External Resource: Tips to Setting Up, Staging and Selling Your Home

There really is no illegal scam here. It's about selling you have immediately, for cash, and walking away, no questions asked. Most cash buyers will not ask you to fix up the property, Holloway the junk, or do any repairs. They simply want to buy your property for a lower price than you could sell it if it was completely fixed up, staged, and near market value.

Related: Should you sell your house on Craigslist?

So is it ever a good idea to sell and as is property to a cash buyer? If all of the figures lineup and it's just not something you want to deal with, a cash buyer might be ideal. But, you also never know if you can sell as is through a real estate agent and get a little bit more profit on the backend.

If you are questioning whether you should sell your house as is to a cash buyer or considering listing it on the market give us a call. We can run some numbers and see what best fits into your budget and your current situation.

What's Your Home Currently Worth?

Posted in Selling
June 13, 2018

Is a Subway Portland's Next Big Thing?

Is a Subway Portland's Next Big Thing?We have the MAX and lots of transit options but now city planners are considering a subway system. At a recent meeting of the Portland planning and sustainability committee, they talked about a conceptual proposal for a subway tunnel linking downtown across the river. But don't get too excited, this plan is far from reality and it could take anywhere from 30 to 40 years before it becomes a reality. Other projects aimed at increasing efficiency of downtown infrastructure are likely to be implemented before that.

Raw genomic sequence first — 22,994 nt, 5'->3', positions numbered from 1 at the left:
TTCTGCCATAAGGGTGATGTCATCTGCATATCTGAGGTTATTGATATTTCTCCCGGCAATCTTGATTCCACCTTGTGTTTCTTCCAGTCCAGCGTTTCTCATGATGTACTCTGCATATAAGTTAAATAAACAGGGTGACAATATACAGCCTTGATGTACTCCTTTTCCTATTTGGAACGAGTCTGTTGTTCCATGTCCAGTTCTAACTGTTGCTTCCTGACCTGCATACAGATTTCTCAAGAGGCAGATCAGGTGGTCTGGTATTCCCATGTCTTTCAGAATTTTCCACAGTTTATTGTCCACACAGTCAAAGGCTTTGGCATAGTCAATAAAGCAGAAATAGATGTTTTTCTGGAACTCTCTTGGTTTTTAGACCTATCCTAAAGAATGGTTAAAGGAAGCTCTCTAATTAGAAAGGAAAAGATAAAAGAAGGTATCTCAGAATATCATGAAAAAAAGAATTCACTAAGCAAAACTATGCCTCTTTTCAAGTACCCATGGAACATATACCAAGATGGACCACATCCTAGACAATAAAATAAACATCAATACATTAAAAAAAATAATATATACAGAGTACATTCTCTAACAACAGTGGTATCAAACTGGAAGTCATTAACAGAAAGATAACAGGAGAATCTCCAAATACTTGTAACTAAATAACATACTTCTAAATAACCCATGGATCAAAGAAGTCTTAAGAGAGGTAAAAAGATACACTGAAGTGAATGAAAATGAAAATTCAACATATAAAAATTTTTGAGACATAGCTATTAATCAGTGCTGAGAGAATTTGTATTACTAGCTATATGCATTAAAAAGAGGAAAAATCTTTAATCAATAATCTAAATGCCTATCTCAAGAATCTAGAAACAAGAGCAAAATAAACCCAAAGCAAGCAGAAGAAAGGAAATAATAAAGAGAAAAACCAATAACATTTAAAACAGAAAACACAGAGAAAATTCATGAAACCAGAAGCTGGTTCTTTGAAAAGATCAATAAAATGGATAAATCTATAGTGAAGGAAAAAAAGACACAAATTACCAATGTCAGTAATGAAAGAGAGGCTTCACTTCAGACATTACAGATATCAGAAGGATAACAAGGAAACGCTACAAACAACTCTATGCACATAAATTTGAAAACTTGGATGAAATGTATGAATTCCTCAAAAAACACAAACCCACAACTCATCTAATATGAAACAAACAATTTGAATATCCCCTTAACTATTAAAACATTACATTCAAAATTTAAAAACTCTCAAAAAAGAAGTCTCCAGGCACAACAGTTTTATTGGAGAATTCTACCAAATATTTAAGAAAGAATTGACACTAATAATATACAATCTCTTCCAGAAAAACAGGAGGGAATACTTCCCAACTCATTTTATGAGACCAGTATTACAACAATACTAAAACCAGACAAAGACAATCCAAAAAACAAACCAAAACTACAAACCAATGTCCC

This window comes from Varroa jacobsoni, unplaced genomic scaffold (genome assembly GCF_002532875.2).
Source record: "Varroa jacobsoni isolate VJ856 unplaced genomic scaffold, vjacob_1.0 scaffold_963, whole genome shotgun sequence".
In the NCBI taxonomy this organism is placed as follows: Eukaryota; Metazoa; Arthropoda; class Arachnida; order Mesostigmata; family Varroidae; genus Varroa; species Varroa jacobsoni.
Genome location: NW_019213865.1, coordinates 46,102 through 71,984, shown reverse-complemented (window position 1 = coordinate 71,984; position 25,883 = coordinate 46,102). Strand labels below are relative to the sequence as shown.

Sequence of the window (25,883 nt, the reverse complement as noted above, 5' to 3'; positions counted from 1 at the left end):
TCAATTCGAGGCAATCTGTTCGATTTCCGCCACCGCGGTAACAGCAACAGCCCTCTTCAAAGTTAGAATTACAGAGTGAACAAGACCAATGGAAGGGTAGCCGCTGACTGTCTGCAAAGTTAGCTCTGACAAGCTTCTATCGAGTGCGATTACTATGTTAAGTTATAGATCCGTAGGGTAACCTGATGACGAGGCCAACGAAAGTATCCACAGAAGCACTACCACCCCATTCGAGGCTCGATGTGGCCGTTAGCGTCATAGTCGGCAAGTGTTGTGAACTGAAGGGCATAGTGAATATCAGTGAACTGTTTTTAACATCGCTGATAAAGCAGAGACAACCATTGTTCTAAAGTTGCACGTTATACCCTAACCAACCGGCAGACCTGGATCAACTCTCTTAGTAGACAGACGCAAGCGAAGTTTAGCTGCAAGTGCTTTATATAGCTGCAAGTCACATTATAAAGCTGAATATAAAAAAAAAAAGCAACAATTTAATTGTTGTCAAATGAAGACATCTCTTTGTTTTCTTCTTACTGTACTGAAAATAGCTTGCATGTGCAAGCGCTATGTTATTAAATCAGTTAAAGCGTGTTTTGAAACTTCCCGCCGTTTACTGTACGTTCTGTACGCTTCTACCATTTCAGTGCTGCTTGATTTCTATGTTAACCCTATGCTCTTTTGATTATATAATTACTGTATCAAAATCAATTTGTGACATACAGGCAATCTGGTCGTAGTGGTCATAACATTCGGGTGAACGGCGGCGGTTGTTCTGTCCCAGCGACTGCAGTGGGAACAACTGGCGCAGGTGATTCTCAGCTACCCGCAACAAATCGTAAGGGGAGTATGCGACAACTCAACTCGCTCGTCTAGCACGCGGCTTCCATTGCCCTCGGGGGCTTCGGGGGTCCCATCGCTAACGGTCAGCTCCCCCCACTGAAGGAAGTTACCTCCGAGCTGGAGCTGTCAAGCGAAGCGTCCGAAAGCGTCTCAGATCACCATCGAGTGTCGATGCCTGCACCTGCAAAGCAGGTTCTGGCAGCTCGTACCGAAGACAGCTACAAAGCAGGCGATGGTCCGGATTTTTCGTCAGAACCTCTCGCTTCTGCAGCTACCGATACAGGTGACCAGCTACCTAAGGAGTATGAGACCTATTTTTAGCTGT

For the current time, city planners are considering including extending MAX lines to other cities like Vancouver and Oregon city as well as remodeling Portland's famous steel bridge. All of this is due to the fact that the city's population continues its upward trajectory and more riders are looking for public transportation downtown. There are a lot of brainstorming ideas going on with city planners and they're not only planning for today, but for the next 50 years as well. So as of subway in our future? Possibly, but don't hold your breath.


Posted in News and Media
June 11, 2018

Simple Decluttering Tricks to Give Your Home a Refresher

Simple Decluttering Tricks to Give Your Home a RefresherThe minimalistic approach is the newest trend in home design but it doesn't mean we have to get rid of everything. Decluttering a home, whether you are selling or not, can make you feel much better, open up your life a little bit more and make the entire house feel a lot fresher. There are some simple tips to decluttering your house.

Ask yourself some questions. Do we really need to upgrade every tech item when the latest thing comes out? Do we reward hard work with gifts? Do you really need to upgrade or replace things that aren't necessarily broken? It's important to question all of the things you bring into the house to determine if it's a necessity or just a want.

Keep things that spark joy. Decluttering doesn't mean you have to get rid of everything because many things you have, even those without an actual sense of purpose, may just bring you joy. But other things, like something that you bought at a home goods store that you really don't care about, probably should be on its way out.

Take your time. This isn't something that has to be done in a weekend. It shouldn't feel like punishment or a chore. Remove the excess so that you can appreciate things that you want to keep. Going extreme may find you remorseful later on.

Eliminate the "just in case" idea. Don't keep things just in case you might use them at a later date. If you haven't used something for six months it may be time to get rid of it. Of course, this doesn't necessarily mean seasonal and holiday items, but if you haven't worn an outfit for at least a year, chances are you'll never going to wear it.

Decluttering is not just organizing. Decluttering means literally getting rid of things, not just organizing all the things you already have.

Stick to one room at a time. You can easily get overwhelmed when you think of the entire house at once. Start with one room at a time and don't just move things from one room to another.

In one out one policy. Try to adopt this policy where if you bring something new into the house it's time to get rid of something old. This keeps your closets, kitchen appliances, and decorating items down to a minimum.